It is likely that Syrian government forces were responsible for the deadly chemical weapons attack last month which left over 1,000 people dead, Human Rights Watch said on Tuesday.
A 22-page report issued by the U.S.-based human rights watchdog concluded that available evidence “strongly suggests” that Syrian President Bashar al-Assad’s military carried out the attack.
Human Rights Watch published comments after analyzing witness accounts of attacks in Ghouta on August 21, as well as information on the likely source of the attacks, physical debris from weapons used, and the victims’ medical symptoms.
“Rocket debris and symptoms of the victims from the August 21 attacks on Ghouta provide telltale evidence about the weapon systems used,” said Peter Bouckaert, emergencies director at Human Rights Watch and author of the report.
“This evidence strongly suggests that Syrian government troops launched rockets carrying chemical warheads into the Damascus suburbs that terrible morning.”
Methods of communication
According to the report, Human Rights Watch did not have physical access to Eastern and Western Ghouta so conducted Skype conversations to gather evidence.
“Without physical access to Eastern and Western Ghouta, Human Rights Watch interviewed by Skype from August 22 to September 6 more than 10 witnesses and survivors of the August 21 attacks, and 3 doctors who responded to the attacks. Human Rights Watch also reviewed available video and photo footage from the scene of the attacks, including high-resolution images obtained directly from a source who photographed and measured the rocket components found in the Eastern Ghouta attack, and conducted a detailed analysis of the weapon remnants captured in such footage.”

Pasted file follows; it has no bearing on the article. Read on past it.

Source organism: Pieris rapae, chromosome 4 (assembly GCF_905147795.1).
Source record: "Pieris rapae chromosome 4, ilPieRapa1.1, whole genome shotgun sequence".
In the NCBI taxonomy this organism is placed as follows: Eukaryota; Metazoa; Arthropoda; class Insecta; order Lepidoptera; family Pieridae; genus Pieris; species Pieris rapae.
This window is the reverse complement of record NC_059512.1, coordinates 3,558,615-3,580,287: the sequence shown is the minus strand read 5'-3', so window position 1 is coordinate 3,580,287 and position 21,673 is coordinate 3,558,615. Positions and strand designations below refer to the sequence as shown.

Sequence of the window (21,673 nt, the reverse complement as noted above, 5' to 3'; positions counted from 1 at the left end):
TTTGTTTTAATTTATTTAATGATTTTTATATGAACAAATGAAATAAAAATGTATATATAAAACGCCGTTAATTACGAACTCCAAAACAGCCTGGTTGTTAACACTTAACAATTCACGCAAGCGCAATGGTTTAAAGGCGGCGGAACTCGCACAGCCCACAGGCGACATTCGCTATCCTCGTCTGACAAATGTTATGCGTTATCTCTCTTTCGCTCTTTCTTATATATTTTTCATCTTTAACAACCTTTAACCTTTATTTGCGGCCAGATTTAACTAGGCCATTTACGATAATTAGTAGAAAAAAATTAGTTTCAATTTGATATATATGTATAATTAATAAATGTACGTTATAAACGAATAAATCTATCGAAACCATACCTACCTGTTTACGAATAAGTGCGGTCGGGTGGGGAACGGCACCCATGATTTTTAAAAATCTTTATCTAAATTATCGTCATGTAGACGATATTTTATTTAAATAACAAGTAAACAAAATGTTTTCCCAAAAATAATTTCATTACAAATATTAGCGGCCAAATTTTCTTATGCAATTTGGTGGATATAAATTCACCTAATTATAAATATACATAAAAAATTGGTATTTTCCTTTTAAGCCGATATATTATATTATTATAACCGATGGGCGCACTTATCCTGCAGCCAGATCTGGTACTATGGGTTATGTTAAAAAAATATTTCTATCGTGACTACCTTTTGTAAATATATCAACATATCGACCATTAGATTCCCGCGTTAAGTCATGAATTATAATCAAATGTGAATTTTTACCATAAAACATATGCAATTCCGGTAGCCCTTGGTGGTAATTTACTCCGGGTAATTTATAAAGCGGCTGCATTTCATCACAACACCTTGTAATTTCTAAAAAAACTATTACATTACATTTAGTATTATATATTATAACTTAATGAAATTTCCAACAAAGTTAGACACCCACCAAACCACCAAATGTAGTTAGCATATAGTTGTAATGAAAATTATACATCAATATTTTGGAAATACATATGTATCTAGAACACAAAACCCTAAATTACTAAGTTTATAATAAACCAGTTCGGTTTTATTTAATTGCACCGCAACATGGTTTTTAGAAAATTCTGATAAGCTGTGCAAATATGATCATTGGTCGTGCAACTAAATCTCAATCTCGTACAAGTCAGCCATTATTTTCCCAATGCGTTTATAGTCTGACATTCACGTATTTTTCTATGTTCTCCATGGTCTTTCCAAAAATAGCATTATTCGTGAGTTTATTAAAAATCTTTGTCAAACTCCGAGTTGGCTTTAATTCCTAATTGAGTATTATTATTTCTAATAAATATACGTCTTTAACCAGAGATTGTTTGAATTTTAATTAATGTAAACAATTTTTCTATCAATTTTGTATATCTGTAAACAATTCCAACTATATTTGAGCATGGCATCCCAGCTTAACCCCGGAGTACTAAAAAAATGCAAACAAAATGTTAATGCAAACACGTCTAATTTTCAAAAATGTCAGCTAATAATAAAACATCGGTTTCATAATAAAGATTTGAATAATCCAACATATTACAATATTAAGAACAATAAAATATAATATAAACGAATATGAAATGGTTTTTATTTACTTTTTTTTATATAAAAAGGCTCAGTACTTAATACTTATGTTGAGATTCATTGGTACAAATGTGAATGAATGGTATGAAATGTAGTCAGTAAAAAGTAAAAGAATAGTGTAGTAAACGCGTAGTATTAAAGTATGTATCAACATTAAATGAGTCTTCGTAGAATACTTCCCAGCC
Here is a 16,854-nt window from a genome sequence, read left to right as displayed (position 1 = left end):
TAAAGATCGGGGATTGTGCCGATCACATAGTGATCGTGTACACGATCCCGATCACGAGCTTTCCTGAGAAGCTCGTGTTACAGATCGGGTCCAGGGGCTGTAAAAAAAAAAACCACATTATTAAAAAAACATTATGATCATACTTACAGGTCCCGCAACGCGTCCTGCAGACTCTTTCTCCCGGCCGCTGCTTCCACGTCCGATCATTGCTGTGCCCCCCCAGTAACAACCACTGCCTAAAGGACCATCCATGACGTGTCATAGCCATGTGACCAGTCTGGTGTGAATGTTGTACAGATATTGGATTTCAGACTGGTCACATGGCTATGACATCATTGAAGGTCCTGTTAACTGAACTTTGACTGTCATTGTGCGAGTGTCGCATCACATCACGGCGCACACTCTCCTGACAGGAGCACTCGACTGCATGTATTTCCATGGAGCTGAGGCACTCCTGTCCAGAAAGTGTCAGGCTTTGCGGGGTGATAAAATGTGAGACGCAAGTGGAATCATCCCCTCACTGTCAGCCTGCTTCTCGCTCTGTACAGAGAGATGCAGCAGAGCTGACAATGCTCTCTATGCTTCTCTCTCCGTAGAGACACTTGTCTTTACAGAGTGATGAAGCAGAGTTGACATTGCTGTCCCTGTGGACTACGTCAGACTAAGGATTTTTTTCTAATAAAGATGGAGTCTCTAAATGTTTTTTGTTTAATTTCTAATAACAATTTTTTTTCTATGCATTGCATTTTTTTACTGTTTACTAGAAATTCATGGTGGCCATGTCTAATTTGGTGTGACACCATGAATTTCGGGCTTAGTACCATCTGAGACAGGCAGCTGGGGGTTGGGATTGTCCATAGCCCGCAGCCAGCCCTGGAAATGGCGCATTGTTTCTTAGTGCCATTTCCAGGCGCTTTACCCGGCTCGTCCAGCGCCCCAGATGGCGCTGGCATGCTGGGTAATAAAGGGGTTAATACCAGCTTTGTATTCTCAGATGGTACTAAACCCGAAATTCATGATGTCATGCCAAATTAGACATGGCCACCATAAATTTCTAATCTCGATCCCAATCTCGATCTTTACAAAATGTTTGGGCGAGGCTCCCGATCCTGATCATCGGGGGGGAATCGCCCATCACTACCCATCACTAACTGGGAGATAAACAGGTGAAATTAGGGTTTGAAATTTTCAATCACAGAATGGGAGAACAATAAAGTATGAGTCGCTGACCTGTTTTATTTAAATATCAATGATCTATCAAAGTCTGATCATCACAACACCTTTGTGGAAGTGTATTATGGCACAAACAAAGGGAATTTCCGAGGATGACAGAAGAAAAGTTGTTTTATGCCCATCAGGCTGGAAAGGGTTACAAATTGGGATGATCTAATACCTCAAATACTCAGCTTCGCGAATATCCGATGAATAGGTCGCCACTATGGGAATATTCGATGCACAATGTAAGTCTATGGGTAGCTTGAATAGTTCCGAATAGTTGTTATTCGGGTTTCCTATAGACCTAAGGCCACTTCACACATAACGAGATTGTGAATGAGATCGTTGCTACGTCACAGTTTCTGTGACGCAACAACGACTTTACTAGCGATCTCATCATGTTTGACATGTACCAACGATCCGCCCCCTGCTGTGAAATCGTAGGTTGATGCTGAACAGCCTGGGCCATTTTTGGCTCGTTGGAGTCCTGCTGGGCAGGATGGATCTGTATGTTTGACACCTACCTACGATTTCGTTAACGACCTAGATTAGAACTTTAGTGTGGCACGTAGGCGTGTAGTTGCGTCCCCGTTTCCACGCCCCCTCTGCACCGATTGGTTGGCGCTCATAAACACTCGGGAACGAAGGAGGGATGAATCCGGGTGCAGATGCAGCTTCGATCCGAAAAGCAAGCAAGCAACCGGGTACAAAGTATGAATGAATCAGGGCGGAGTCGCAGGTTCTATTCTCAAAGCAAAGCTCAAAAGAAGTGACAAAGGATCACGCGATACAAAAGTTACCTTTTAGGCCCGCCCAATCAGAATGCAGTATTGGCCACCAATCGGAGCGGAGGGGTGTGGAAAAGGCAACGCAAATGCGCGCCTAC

A member of the Zamalka media center told Human Rights Watch of his experience.
“On August 21, I was in the media office when around 2 to 3 a.m. my friends called to say that rockets had hit Zamalka. When I heard that, I went to the field hospital in al-Mazraat neighborhood… After around 30 minutes rockets hit the al-Mazraat area. When the explosion hit I heard a very low sound, it was like the sound of a helicopter buzzing, and not the sound of explosion… I went outside the field hospital and started running towards the explosion site. I didn’t reach the explosions site because I saw injured people on the ground and people screaming and running in all directions… I remember I went into one house and saw a man with his wife on the ground. The house was not destroyed. It was not where the rocket fell or had an impact but they were dead on the ground. After around 40 minutes rescuing people, I started feeling my body aching. I was feeling weak and unable to move. Then my eyes started hurting me and headache started. There was no smoke but there was a smell... I told my friend that I have to go to the hospital. He put me in a car and drove away… I remember very well when we left al-Mazraat in my friend’s car, I saw a dog crossing the street. I shouted to my friend to be careful not to hit him but before I finished my sentence the dog by itself collapsed on the ground.”
Human Rights Watch said the nerve agent sarin was most likely used in the attack.
The rights group also said two kinds of rockets appeared to have been used; a 330 mm rocket with a warhead designed to carry a large payload of liquid chemical agent, and a smaller 140 mm rocket capable of carrying a warhead packed with 2.2 kilograms of sarin.